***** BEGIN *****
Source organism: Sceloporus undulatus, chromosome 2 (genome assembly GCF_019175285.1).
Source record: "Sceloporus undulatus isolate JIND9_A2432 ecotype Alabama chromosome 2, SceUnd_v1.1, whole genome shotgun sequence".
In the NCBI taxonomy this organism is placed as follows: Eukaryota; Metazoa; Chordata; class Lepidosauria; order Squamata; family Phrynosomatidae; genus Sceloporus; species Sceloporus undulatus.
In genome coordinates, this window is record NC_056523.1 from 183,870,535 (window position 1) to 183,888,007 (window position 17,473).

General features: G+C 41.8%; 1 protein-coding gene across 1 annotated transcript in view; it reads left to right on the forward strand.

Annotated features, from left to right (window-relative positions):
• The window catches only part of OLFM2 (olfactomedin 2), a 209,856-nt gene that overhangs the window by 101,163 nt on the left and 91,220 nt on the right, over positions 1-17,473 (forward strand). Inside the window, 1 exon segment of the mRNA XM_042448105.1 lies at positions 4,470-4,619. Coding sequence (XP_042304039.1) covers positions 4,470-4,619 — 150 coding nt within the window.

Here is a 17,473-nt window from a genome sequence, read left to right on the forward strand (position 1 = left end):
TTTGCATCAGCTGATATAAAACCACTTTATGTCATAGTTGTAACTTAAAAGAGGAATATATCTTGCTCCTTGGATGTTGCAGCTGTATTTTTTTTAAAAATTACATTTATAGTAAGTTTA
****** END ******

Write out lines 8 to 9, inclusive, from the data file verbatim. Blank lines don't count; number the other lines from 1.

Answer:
Here is a 17,473-nt window from a genome sequence, read left to right on the forward strand (position 1 = left end):
TTTGCATCAGCTGATATAAAACCACTTTATGTCATAGTTGTAACTTAAAAGAGGAATATATCTTGCTCCTTGGATGTTGCAGCTGTATTTTTTTTAAAAATTACATTTATAGTAAGTTTA